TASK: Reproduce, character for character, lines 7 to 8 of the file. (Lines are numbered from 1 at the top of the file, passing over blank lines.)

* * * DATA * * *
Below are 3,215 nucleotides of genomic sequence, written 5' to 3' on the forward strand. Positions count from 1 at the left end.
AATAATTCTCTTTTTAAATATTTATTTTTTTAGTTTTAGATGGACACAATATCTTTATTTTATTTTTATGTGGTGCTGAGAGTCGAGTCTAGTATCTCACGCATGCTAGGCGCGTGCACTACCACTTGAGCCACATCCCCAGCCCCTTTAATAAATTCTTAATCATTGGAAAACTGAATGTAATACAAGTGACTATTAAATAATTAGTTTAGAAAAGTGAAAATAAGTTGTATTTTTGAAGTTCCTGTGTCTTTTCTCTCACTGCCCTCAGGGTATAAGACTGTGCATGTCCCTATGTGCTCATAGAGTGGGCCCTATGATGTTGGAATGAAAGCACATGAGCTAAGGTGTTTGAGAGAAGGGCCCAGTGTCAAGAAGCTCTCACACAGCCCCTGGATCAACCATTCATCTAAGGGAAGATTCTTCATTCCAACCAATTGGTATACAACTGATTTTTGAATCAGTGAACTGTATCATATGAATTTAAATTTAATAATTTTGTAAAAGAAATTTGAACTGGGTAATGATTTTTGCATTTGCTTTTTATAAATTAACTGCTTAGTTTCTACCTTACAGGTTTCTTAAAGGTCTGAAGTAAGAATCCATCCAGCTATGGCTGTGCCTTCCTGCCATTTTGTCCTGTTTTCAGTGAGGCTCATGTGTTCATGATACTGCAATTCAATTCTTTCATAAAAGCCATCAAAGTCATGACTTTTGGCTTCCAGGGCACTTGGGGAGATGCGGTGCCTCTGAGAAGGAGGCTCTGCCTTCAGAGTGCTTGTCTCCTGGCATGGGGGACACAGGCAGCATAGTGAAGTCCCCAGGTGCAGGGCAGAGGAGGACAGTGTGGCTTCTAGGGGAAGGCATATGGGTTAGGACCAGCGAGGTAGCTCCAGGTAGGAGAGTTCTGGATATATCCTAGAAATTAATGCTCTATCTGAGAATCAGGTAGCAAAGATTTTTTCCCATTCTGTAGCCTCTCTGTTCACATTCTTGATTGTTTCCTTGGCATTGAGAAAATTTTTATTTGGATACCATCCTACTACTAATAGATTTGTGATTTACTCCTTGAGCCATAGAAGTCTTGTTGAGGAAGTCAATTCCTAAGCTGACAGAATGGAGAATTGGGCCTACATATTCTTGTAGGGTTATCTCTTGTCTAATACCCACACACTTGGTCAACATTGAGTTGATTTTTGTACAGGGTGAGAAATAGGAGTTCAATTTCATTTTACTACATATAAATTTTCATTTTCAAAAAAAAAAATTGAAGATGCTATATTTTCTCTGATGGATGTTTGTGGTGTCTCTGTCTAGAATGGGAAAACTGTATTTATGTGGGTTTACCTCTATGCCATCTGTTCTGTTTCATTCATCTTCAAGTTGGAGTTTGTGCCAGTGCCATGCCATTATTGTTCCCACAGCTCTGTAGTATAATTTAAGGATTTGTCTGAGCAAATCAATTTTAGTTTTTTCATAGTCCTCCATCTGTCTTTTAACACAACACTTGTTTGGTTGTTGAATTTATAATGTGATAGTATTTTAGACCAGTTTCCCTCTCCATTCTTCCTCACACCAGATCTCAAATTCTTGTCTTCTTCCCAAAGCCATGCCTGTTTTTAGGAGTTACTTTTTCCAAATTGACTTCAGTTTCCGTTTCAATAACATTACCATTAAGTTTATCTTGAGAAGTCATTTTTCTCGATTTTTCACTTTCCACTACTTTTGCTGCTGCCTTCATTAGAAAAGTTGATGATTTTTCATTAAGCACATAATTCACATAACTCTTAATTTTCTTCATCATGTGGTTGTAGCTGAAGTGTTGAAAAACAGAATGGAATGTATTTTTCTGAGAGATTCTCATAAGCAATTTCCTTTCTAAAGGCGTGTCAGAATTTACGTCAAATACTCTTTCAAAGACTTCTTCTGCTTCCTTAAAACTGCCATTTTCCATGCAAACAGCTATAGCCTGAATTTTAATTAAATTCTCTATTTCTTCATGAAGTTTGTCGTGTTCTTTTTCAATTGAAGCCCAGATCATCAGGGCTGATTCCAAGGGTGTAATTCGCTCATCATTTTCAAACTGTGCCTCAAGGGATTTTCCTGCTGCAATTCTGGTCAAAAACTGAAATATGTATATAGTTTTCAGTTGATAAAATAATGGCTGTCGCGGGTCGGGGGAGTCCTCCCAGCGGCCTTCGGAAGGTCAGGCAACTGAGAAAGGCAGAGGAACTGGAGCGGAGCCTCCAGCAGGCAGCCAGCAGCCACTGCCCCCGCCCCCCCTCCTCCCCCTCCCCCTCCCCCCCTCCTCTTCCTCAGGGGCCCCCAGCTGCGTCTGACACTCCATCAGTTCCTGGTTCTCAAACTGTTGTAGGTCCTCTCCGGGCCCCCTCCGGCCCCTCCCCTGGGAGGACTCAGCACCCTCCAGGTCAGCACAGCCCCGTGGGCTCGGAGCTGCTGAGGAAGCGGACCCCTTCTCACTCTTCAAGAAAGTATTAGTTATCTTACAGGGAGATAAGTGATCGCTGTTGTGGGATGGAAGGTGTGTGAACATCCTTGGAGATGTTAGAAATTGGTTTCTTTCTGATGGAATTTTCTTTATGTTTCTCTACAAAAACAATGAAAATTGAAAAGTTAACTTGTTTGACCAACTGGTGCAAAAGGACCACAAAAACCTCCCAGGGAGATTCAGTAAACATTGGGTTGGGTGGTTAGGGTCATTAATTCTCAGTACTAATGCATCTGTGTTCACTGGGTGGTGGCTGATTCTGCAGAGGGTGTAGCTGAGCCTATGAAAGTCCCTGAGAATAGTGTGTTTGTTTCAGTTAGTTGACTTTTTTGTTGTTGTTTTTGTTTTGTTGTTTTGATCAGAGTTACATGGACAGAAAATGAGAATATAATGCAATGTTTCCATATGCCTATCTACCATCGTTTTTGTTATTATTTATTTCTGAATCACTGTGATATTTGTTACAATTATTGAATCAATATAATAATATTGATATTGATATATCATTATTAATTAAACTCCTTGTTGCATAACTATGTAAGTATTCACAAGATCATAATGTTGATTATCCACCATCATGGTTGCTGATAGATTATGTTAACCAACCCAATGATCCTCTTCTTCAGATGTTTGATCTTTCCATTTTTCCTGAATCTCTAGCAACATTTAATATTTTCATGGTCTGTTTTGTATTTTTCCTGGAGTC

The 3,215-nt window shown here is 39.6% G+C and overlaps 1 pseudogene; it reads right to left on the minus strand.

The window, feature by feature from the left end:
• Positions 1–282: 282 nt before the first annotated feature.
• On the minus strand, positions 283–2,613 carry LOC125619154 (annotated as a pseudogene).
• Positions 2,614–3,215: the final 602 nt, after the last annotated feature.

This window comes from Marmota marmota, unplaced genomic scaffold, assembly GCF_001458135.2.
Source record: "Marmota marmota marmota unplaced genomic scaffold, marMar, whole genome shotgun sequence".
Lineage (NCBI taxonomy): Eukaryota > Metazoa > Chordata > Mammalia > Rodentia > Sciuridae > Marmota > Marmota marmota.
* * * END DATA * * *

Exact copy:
• Positions 2,614–3,215: the final 602 nt, after the last annotated feature.

This window comes from Marmota marmota, unplaced genomic scaffold, assembly GCF_001458135.2.